When you are constantly worried about interacting with others, it can lead to physical symptoms like muscle tension and dizziness. If social anxiety is left untreated, then you may begin to avoid other people, which can lead to feelings of isolation. Feeling isolated can result in symptoms of depression.  

What Are Panic Disorders?

Panic Disorders are closely related to generalized anxiety disorder. Over 6 million people in the United States are affected by panic disorders every year. This disorder is characterized by a sudden onset of intense fear that results in physical symptoms such as trembling, sweating, heart palpitations, chest pain, nausea, and shortness of breath. The difference between an attack of anxiety versus a panic attack is the level of intensity. Panic attacks feel so severe that those with panic disorders often visit the emergency room or doctor’s office. [2]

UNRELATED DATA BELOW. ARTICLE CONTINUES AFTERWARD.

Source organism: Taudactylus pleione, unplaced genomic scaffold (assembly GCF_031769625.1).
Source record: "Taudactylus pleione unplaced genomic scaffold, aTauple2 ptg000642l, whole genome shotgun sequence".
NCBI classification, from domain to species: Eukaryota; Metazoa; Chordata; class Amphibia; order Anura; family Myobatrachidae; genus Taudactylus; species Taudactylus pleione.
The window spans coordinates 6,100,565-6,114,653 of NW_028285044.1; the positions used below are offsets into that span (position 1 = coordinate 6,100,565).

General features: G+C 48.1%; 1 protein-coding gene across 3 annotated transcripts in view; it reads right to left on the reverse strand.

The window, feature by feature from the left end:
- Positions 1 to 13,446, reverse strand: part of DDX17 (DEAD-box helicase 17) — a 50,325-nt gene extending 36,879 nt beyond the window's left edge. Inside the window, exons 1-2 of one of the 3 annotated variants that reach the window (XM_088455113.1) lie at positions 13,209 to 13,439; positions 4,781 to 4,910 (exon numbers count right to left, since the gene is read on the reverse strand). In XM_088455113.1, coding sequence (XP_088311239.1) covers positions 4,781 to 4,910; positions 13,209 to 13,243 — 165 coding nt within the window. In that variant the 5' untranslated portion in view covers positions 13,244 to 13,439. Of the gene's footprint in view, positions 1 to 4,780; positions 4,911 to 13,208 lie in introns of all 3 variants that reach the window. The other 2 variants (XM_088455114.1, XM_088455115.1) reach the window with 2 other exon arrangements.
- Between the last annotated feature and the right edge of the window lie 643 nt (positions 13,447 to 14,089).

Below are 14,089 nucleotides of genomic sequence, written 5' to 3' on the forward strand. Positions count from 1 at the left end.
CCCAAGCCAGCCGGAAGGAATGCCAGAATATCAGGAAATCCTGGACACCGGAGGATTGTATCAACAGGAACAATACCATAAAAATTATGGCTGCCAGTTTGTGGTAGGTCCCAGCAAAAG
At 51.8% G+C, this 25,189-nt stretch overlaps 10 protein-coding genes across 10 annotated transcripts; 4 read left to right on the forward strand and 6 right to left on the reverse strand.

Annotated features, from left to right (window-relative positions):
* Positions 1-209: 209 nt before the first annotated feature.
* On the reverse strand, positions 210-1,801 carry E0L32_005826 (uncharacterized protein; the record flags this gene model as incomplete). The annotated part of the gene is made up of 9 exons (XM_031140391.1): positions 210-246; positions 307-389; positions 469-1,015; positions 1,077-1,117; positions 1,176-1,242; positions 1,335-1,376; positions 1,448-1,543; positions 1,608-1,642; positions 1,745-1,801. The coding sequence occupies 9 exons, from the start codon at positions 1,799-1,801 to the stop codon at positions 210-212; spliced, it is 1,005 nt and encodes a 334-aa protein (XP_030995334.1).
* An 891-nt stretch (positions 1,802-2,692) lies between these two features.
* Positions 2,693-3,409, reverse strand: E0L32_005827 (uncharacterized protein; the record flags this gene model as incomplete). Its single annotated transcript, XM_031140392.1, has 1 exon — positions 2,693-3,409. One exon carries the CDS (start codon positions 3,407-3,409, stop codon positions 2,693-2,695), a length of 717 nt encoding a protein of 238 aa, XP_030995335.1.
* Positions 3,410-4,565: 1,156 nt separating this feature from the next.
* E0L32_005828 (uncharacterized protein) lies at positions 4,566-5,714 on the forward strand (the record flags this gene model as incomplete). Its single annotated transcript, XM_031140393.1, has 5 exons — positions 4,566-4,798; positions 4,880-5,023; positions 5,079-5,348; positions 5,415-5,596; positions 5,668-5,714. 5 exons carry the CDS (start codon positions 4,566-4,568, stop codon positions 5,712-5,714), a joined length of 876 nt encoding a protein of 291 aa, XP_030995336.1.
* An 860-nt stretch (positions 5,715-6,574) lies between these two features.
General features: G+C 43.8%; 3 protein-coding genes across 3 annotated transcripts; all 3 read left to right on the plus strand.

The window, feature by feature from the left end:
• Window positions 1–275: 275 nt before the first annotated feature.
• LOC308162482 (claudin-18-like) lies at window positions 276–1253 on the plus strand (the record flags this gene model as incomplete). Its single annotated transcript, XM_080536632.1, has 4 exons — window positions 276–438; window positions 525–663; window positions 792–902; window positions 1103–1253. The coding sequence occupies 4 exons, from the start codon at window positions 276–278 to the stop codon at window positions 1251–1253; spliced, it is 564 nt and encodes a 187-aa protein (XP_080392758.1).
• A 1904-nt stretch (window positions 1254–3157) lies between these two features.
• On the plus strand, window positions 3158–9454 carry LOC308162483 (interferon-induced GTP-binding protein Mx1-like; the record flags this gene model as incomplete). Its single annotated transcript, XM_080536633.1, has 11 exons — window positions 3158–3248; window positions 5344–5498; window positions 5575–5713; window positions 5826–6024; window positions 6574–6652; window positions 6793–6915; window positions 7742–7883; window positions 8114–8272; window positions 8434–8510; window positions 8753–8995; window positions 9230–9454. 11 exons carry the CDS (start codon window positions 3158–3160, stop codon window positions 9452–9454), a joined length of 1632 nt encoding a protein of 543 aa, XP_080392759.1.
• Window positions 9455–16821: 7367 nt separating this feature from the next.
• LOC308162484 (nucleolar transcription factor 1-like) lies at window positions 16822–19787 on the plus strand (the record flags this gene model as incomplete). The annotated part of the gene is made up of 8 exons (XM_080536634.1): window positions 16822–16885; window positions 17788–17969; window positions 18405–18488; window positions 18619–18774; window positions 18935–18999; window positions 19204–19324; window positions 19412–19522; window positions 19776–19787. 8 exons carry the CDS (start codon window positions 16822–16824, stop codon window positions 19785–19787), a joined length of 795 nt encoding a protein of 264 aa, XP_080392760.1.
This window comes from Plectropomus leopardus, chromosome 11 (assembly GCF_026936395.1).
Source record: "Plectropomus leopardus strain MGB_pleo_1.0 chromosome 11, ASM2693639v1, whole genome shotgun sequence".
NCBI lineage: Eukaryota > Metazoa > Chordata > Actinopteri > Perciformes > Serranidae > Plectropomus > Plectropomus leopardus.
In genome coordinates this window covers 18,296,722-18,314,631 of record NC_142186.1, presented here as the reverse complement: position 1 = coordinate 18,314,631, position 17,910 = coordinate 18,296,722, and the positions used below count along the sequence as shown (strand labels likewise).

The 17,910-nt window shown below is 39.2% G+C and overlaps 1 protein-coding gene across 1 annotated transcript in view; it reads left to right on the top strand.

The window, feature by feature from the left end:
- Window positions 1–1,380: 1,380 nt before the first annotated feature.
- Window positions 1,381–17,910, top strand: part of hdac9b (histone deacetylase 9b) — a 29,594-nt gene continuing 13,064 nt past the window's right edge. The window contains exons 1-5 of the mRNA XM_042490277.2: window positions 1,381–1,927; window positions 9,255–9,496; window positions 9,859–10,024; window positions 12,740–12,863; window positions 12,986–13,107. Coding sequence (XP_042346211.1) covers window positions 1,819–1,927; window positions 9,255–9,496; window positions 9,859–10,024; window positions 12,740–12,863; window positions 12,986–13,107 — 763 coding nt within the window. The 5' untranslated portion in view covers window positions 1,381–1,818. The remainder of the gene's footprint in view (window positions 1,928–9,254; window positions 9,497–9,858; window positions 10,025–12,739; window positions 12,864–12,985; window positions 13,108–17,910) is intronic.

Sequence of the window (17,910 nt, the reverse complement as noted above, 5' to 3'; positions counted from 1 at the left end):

Panic attacks occur suddenly, so they are often incredibly unpleasant and frightening. Those with this disorder may go undiagnosed because they are too embarrassed to share their condition with their doctor. Many with this disorder are worried about being seen as a hypochondriac, so they often bite their tongue and suffer in silence.